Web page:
Researchers from Australia set out to highlight how long the increased risk of dying exists from low trauma fractures—other than hip fractures.
Their study, “Persistence of excess mortality following individual non-hip fractures: A relative survival analysis,” appears in the Journal of Clinical Endocrinology and Metabolism.
The study used registry data to look at 21,123 women and 9,481 men (average age of the women was 72, the average age of the men was 67) who experienced a fragility fracture and for whom 10-year follow-up data was available.
Jacqueline Center, Ph.D., senior staff specialist and deputy director in the Department of Endocrinology at St Vincent’s Hospital in New South Wales, Australia and a co-author commented to OTW, “We know that there is an increased risk of dying after most fracture types, excluding minor or distal fractures (e.g. fractures of the ankle, foot, wrist, hand etc.).”
“However, although there are many studies looking at what happens after hip fracture, there have never previously been large enough data sets to look at other specific fracture types to identify for how long the increased risk of dying lasts.”
“We studied a remarkable health resource—the Danish national register, which has for decades monitored the diagnoses and healthcare use of the entire population of Denmark. It was only by using a dataset this extensive and robust that we were able to learn about individual fracture sites, the risks they carry, and the length of time that risk persists.”
“For older people who break a bone, the risk of death goes up—and that risk can stay high for years. This is true for most fracture sites, including the upper arm, spine, rib, pelvis and hip. Importantly, the risk of dying is highest in the year immediately after the fracture.”
“We knew before that hip fractures led to a heightened risk of death, but we didn’t know if the same was true for broken bones elsewhere, and we had no clear understanding of how long the heightened risk persisted, for any fracture. The heightened risk can last for over a decade after a hip fracture, and for most other fractures the increased risk is for about 5 years.”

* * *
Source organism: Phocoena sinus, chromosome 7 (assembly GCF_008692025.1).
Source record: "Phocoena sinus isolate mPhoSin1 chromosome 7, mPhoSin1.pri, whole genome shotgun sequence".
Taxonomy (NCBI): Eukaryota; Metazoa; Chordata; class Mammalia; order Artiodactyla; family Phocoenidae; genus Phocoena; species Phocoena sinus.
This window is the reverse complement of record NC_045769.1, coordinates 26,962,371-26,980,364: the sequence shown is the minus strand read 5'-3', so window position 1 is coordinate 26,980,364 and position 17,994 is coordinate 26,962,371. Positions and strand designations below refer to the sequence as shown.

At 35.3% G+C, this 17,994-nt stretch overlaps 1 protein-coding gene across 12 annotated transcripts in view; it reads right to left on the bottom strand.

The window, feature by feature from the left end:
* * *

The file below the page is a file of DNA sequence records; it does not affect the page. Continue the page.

The authors wrote, “Hip fractures were associated with the highest excess mortality (33% and 20% at one-year post-fracture in men and women, respectively). One-year excess mortality was 20-25% after femur or pelvis, 10% following vertebral, 5-10% following humerus, rib or clavicle, and 3% following lower leg fractures…”
“The research highlights the important contribution of a wide variety of fragility fractures other than hip to excess mortality (meaning the extra deaths above what would have been expected for someone of that age and sex without a fracture). While hip fractures are regarded as significant and recognized as causing increased mortality, non-hip fractures are often seen as not being very important. This study highlights the need for early intervention following any low trauma fracture to minimize the wide treatment gap that is present internationally.”
“Orthopaedic surgeons should consider that the treatment of the patient requires more than just fixing the bones acutely. Osteoporosis is a condition that has adverse consequences including premature mortality following a fracture.”
“Orthopaedic surgeons should tell the patient that he/she requires further follow-up from their general practitioner or specialist to understand why the bone broke and investigate whether their bones are fragile and require specific treatment.”